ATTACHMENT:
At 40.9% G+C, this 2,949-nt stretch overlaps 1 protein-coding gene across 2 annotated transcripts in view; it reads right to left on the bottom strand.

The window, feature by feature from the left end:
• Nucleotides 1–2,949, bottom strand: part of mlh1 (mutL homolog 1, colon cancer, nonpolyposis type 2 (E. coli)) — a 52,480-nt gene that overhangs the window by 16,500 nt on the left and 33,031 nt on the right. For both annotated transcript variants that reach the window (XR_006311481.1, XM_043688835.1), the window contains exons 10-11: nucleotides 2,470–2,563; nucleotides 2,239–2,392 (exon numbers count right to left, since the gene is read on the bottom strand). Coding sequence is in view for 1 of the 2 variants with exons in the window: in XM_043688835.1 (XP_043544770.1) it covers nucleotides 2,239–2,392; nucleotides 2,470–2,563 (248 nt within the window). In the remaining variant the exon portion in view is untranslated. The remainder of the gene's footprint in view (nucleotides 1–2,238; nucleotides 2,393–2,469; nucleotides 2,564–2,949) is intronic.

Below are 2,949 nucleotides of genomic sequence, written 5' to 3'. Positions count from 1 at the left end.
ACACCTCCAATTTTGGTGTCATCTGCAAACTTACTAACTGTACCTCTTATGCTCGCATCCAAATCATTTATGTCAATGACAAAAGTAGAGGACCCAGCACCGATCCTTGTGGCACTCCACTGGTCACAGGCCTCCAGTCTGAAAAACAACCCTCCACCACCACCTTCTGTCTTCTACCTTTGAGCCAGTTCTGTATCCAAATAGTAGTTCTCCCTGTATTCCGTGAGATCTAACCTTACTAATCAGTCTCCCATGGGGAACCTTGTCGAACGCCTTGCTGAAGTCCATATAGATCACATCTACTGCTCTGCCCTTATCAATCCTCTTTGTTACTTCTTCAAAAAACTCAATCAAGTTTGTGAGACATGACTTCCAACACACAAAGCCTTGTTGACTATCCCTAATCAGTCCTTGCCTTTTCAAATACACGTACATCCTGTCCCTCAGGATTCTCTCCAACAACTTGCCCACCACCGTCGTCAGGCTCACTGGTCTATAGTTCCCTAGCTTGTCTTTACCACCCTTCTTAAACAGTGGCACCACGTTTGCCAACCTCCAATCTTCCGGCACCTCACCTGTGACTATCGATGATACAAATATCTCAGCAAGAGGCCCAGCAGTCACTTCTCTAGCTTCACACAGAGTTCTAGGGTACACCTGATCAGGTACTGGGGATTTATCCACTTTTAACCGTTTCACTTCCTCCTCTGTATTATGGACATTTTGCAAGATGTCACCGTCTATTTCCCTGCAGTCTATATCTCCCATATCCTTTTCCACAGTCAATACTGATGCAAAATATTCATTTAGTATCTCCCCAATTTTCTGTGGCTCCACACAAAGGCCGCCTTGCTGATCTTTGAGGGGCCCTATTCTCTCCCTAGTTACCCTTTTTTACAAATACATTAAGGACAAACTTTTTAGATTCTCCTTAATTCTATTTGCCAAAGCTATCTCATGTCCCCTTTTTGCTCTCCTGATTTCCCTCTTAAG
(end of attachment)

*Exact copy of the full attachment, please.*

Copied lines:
At 40.9% G+C, this 2,949-nt stretch overlaps 1 protein-coding gene across 2 annotated transcripts in view; it reads right to left on the bottom strand.

The window, feature by feature from the left end:
• Nucleotides 1–2,949, bottom strand: part of mlh1 (mutL homolog 1, colon cancer, nonpolyposis type 2 (E. coli)) — a 52,480-nt gene that overhangs the window by 16,500 nt on the left and 33,031 nt on the right. For both annotated transcript variants that reach the window (XR_006311481.1, XM_043688835.1), the window contains exons 10-11: nucleotides 2,470–2,563; nucleotides 2,239–2,392 (exon numbers count right to left, since the gene is read on the bottom strand). Coding sequence is in view for 1 of the 2 variants with exons in the window: in XM_043688835.1 (XP_043544770.1) it covers nucleotides 2,239–2,392; nucleotides 2,470–2,563 (248 nt within the window). In the remaining variant the exon portion in view is untranslated. The remainder of the gene's footprint in view (nucleotides 1–2,238; nucleotides 2,393–2,469; nucleotides 2,564–2,949) is intronic.

Below are 2,949 nucleotides of genomic sequence, written 5' to 3'. Positions count from 1 at the left end.
ACACCTCCAATTTTGGTGTCATCTGCAAACTTACTAACTGTACCTCTTATGCTCGCATCCAAATCATTTATGTCAATGACAAAAGTAGAGGACCCAGCACCGATCCTTGTGGCACTCCACTGGTCACAGGCCTCCAGTCTGAAAAACAACCCTCCACCACCACCTTCTGTCTTCTACCTTTGAGCCAGTTCTGTATCCAAATAGTAGTTCTCCCTGTATTCCGTGAGATCTAACCTTACTAATCAGTCTCCCATGGGGAACCTTGTCGAACGCCTTGCTGAAGTCCATATAGATCACATCTACTGCTCTGCCCTTATCAATCCTCTTTGTTACTTCTTCAAAAAACTCAATCAAGTTTGTGAGACATGACTTCCAACACACAAAGCCTTGTTGACTATCCCTAATCAGTCCTTGCCTTTTCAAATACACGTACATCCTGTCCCTCAGGATTCTCTCCAACAACTTGCCCACCACCGTCGTCAGGCTCACTGGTCTATAGTTCCCTAGCTTGTCTTTACCACCCTTCTTAAACAGTGGCACCACGTTTGCCAACCTCCAATCTTCCGGCACCTCACCTGTGACTATCGATGATACAAATATCTCAGCAAGAGGCCCAGCAGTCACTTCTCTAGCTTCACACAGAGTTCTAGGGTACACCTGATCAGGTACTGGGGATTTATCCACTTTTAACCGTTTCACTTCCTCCTCTGTATTATGGACATTTTGCAAGATGTCACCGTCTATTTCCCTGCAGTCTATATCTCCCATATCCTTTTCCACAGTCAATACTGATGCAAAATATTCATTTAGTATCTCCCCAATTTTCTGTGGCTCCACACAAAGGCCGCCTTGCTGATCTTTGAGGGGCCCTATTCTCTCCCTAGTTACCCTTTTTTACAAATACATTAAGGACAAACTTTTTAGATTCTCCTTAATTCTATTTGCCAAAGCTATCTCATGTCCCCTTTTTGCTCTCCTGATTTCCCTCTTAAG